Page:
Tree Trimming to Reduce Risk
Tree trimming to reduce risk includes clearance pruning, weight reduction pruning, trimming trees for storms and hurricanes, and trimming trees near power lines. The risk you are aiming to reduce steers you to the appropriate method. If you have a mature tree composed of large, heavy limbs that over hang the house, the street, and power lines, then multiple actions may need to be applied.
Clearance pruning is tree trimming to reduce risk by removing limbs to achieve a certain distance away from structures and above yards, driveways, sidewalks, and streets. Typical recommendations are 3 -5 foot from structures, and anywhere from 8 – 18 foot from yards, driveways, sidewalks, and streets. Structure clearance prevents tree limbs from rubbing shingles, in addition to reducing bird and rodent access on roofs. Street and sidewalk clearance protects vehicular and pedestrian traffic. Driveway clearance can reduce the risk of tree parts falling onto parked vehicles. Clearance pruning goals are usually met with crown raising pruning techniques.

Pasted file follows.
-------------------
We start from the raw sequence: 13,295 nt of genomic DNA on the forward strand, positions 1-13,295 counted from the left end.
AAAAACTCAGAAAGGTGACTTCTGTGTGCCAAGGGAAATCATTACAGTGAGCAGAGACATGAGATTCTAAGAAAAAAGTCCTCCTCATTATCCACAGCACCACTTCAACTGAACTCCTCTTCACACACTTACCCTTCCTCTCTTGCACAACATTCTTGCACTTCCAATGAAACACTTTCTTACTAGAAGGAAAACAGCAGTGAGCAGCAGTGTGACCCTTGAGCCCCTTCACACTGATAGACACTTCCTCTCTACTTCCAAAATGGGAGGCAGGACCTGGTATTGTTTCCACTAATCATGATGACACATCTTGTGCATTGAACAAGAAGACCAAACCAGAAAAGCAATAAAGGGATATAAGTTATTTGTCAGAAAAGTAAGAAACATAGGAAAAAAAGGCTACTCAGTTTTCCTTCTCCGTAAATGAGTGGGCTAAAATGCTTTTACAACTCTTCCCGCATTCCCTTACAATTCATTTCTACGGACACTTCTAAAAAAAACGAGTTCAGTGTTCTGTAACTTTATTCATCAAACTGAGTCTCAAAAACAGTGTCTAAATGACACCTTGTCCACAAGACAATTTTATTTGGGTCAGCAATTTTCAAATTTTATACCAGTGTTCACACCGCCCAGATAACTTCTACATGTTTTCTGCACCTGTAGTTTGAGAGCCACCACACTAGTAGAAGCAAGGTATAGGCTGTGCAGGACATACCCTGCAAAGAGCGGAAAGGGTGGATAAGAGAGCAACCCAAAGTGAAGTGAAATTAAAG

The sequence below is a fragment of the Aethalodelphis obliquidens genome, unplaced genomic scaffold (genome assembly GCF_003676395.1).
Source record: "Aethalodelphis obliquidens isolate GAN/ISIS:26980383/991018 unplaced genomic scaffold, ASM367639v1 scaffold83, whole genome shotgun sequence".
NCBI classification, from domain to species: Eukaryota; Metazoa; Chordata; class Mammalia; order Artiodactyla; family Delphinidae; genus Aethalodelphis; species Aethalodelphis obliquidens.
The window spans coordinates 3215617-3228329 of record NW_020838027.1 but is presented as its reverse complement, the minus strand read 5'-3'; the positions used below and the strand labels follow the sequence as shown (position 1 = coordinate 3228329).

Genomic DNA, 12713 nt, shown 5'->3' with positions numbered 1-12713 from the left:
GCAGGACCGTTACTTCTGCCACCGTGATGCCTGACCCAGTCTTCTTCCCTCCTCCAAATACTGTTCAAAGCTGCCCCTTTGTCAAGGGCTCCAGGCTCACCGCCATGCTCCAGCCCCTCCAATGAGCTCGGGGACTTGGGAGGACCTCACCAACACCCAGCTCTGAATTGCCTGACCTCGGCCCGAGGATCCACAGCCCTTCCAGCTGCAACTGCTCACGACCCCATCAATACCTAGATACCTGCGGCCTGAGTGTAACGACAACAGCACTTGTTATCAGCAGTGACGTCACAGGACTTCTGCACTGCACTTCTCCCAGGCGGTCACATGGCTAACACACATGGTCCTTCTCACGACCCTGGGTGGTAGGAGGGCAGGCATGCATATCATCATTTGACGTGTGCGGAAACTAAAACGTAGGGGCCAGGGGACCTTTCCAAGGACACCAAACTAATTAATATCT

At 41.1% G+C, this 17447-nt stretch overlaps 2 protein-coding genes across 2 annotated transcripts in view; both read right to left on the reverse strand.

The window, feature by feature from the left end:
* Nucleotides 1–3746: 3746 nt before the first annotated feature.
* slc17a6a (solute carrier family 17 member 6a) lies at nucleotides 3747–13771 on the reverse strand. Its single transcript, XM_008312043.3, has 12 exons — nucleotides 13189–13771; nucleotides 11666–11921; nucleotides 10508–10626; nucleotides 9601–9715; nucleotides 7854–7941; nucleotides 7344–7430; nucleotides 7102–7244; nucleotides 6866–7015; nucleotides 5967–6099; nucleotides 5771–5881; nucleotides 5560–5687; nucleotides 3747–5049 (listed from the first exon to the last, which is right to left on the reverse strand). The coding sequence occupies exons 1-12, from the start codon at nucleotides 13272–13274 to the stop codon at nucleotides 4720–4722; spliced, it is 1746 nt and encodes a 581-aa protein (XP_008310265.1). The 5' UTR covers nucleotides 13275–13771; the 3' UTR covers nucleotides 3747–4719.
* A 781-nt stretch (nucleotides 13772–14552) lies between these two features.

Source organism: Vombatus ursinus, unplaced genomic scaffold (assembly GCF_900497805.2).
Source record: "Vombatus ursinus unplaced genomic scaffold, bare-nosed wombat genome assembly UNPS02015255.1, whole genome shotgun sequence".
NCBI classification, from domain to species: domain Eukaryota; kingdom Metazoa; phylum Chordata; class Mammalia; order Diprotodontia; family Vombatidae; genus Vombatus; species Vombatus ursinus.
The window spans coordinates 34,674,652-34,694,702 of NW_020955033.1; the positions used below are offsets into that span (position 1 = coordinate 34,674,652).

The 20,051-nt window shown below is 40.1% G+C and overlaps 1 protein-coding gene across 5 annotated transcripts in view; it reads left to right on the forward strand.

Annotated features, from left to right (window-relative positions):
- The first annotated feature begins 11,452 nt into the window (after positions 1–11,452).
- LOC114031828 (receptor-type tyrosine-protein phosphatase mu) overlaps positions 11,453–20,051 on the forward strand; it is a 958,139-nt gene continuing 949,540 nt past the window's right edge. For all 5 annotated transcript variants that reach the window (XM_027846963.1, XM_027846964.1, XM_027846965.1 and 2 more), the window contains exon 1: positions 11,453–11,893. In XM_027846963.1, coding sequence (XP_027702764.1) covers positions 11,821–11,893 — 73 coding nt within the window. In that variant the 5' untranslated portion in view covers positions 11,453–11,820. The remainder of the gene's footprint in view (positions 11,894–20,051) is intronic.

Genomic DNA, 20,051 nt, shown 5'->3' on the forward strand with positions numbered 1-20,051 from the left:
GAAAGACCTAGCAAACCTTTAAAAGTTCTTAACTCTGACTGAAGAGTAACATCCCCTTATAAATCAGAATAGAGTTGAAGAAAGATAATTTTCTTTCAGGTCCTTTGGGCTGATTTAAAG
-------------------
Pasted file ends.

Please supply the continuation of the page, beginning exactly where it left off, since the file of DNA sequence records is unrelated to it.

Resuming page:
Weight Reduction Pruning
Weight reduction pruning is tree trimming to reduce risk by alleviating weight off of heavy limbs. Decreasing the weight on the end of a limb will minimize the chances of breakage. This can be targeted to a single branch, a section of a tree, or the entire tree. The determining factor when assessing risk is the present target. If the only target concern is the house, weight reduction pruning can be isolated to the section of tree over the house. However, if targets include the house, driveway, yard, sidewalk, and street then the entire tree volume may need to be reduced in order to minimize risk.
Tree Trimming for Storms and Hurricanes
Tree trimming should be considered when preparing for storms and hurricanes. There are multiple steps that can be taken to reduce the risk of tree and/or branch failure. Thinning, cleaning, clearance pruning, and weight reduction pruning are all tools used to make ready a tree for a storm or hurricane. Examine your trees before storms or hurricanes to check for major defects that increase the likelihood of failure. Some things to look for include large cracks, signs of decay (like mushrooms and conks), codominant stems (forked stems about the same size, arising from the same junction), and large or numerous deadwood.
Tree Trimming Near Power Lines
There are guidelines requiring to maintain safe distances from power lines for unqualified workers and home owners. You don’t have to touch a power line, but rather just touching a branch that is touching a wire can cause fatal injuries. For tree trimming near transmission and distribution lines, a call to the utility company is usually the best option.